On Nov. 12, a robot launched by the European Space Agency (ESA) about ten years ago landed on a comet approximately 300 million miles away. Which is (literally) awesome. But this blog is about science communication, so I want to talk about a shirt.
One of the ESA staffers prominently featured in coverage of the landing was Matt Taylor, who is head scientist on the project. Taylor is an intelligent guy, but he made the unfortunate decision to wear a shirt covered with pictures of scantily clad women for his broadcast interviews.
This highlighted longstanding concerns that STEM (science, technology, engineering and mathematics) fields are not welcoming to women, and angered/disappointed/annoyed a lot of people (including me). A number of hashtags devoted to discussing the issue quickly popped up on Twitter, including #ThatShirt, #ShirtGate and #ShirtStorm.
Because I think a lot about various practical aspects of science communication, I’ve spent a lot of time thinking about this. And there are (at least) two very real reasons that we should be talking about “that shirt.”
First, the clothes that we wear say something about us. That is why you will rarely see a professional banker wearing a tie-dyed shirt in his office, or a corporate attorney wearing motorcycle leathers when she’s in the courtroom.
And, if you’re wearing a shirt covered in scantily clad ladies, you are (intentionally or obliviously) going to make a lot of women uncomfortable. If you want to wear that shirt at the pub on Saturday, that’s your business. But when you wear the same shirt while acting in a professional capacity, it reflects poorly on your entire organization. (The fact that no one in the ESA told Taylor to change his shirt amazes me.) What’s more, in many countries it is actually illegal to do things that create an uncomfortable work environment for others.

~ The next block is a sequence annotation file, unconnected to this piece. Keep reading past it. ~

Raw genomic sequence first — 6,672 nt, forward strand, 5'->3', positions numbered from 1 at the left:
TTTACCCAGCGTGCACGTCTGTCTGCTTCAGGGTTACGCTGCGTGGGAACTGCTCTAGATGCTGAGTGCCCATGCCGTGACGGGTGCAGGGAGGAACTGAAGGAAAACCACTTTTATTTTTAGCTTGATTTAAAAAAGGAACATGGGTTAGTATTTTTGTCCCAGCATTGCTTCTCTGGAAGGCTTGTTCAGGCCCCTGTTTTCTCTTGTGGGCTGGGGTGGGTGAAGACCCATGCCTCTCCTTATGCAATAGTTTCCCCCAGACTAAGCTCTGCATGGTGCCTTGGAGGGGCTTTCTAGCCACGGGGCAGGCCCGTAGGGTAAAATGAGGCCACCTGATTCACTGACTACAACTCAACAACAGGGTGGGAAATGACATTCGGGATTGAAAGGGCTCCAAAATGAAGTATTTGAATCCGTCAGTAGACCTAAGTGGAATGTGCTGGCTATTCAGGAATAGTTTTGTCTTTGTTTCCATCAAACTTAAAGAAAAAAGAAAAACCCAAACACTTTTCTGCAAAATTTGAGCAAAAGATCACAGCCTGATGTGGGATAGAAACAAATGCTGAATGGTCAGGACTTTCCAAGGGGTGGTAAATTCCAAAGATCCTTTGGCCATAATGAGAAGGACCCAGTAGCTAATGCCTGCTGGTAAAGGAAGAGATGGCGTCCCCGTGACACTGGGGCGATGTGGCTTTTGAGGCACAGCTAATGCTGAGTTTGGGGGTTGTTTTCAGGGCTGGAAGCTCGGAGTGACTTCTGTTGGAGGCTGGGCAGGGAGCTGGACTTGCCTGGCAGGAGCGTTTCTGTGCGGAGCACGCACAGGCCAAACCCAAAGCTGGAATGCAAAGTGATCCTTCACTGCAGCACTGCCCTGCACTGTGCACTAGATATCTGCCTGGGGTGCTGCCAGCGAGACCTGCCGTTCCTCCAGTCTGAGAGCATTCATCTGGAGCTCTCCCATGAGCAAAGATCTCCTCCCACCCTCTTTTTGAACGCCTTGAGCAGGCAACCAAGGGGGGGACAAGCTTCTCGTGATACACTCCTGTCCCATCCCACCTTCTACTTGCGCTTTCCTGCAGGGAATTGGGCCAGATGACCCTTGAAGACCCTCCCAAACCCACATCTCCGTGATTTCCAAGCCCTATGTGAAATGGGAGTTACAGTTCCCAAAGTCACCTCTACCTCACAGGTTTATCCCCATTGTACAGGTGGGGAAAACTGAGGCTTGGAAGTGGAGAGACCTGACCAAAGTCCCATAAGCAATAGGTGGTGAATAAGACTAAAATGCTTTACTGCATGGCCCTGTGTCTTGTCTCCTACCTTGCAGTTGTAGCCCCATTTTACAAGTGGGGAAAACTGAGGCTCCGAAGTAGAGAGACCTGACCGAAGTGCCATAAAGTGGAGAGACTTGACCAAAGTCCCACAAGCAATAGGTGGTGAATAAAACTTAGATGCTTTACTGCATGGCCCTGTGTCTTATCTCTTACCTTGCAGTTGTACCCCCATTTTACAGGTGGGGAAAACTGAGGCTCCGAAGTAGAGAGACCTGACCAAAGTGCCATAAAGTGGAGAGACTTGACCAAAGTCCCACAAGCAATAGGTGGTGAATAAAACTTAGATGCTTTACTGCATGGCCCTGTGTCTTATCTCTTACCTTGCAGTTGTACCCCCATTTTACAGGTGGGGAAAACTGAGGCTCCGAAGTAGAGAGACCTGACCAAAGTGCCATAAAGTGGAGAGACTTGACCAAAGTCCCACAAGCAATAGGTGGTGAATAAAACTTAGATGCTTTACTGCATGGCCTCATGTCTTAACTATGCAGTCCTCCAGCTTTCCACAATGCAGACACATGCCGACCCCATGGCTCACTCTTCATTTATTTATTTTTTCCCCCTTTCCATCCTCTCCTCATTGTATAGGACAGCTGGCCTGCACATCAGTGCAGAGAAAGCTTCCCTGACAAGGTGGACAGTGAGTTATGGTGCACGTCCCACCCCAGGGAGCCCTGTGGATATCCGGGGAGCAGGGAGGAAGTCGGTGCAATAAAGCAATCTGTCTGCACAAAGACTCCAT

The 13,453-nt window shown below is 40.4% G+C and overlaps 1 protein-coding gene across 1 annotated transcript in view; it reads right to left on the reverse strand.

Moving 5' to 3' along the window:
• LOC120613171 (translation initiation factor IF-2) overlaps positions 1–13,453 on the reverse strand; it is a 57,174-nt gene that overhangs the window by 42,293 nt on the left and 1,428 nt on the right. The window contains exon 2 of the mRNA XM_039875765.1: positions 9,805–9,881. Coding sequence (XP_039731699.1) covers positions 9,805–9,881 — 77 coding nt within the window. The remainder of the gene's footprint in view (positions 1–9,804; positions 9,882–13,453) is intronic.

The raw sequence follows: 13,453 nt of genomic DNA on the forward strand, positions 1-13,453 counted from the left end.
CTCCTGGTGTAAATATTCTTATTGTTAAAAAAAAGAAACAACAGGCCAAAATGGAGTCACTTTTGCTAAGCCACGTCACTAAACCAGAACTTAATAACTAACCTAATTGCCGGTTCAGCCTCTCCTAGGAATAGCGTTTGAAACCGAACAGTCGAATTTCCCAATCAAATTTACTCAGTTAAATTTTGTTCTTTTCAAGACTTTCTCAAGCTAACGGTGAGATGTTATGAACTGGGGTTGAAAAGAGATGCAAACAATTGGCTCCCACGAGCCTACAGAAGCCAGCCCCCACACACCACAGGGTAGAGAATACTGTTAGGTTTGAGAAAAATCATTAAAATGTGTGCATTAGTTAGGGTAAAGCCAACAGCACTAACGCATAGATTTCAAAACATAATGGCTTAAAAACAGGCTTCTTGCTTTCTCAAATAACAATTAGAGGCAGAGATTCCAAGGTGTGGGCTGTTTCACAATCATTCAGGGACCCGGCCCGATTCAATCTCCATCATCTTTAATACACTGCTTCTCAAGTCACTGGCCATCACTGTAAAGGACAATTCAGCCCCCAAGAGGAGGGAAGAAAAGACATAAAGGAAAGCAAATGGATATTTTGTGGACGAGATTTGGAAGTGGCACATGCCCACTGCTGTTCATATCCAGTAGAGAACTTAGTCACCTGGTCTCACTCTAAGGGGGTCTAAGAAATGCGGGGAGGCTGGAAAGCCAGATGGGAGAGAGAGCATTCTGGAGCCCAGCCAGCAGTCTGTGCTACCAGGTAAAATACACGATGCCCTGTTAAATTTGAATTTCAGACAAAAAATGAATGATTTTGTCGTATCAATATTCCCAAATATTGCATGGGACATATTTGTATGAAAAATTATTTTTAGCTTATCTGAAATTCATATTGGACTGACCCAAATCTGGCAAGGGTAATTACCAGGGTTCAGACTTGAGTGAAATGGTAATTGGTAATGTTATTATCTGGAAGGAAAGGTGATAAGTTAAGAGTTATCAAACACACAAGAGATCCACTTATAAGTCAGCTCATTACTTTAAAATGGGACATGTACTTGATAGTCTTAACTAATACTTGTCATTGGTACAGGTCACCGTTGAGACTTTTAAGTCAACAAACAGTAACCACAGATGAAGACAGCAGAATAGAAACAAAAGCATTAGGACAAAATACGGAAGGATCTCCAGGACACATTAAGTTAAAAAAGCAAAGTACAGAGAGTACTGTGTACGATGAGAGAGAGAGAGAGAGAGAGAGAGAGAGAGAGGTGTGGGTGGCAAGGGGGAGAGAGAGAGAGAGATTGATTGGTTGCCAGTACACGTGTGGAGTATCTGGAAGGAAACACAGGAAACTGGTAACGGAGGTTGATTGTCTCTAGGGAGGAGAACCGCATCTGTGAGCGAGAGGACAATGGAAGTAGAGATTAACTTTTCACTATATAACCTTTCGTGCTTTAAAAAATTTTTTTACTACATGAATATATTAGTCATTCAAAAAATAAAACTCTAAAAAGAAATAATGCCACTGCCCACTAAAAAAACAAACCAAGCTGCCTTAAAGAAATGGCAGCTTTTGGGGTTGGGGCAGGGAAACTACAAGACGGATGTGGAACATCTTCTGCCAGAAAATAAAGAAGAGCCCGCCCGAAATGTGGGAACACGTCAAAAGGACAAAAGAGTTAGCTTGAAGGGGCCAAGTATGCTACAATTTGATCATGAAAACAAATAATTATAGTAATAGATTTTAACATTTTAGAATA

In general, researchers who are being interviewed about their work want the focus to be on what they’ve accomplished – like landing a craft on a comet. In fact, many people have lambasted folks for criticizing Taylor’s shirt, saying that such criticism distracts from the ESA’s accomplishment.
They are right that the shirt has been a distraction. However, the fault lies not with the critics but with the decision to wear the shirt in the first place.
If you want the focus to be on your work, you have to make decisions about how you present yourself. I own a threadbare shirt that I got at a Descendents concert years ago. I wear it around the house all the time. But I don’t wear it for TV interviews or public speaking engagements, because I want the focus to be on what I have to say and not on my fondness for a ratty old T-shirt featuring a punk band.
Context is important. It’s perfectly acceptable for a banker to wear a tie-dyed T-shirt at a concert or on a trip to the store. But it would seem unprofessional for the same banker to wear a tie-dyed shirt when negotiating a business loan on behalf of a financial institution.
Does this mean that scientists should wear three-piece suits when speaking publicly? No. Nor does it mean that scientists should wear white lab coats all the time. Scientists are people, not automatons devoid of personality. But it does mean you should steer clear of clothes that distract from what you’re trying to communicate or that could reasonably be expected to offend a significant segment of your audience. No shirts with naked ladies on them, for example.
This may seem shallow, but it’s not. It’s practical advice for communicating effectively.
If you are a researcher who wants people to be drawn to science, and wants as many people as possible to consider careers in STEM, and wants people to take scientists seriously, then you have to think about how you are perceived. You will never have full control over this – there are plenty of people out there who will happily dismiss you because you don’t look like they do. But you do have control over what you wear. And if people are talking about your shirt, you should have worn something else.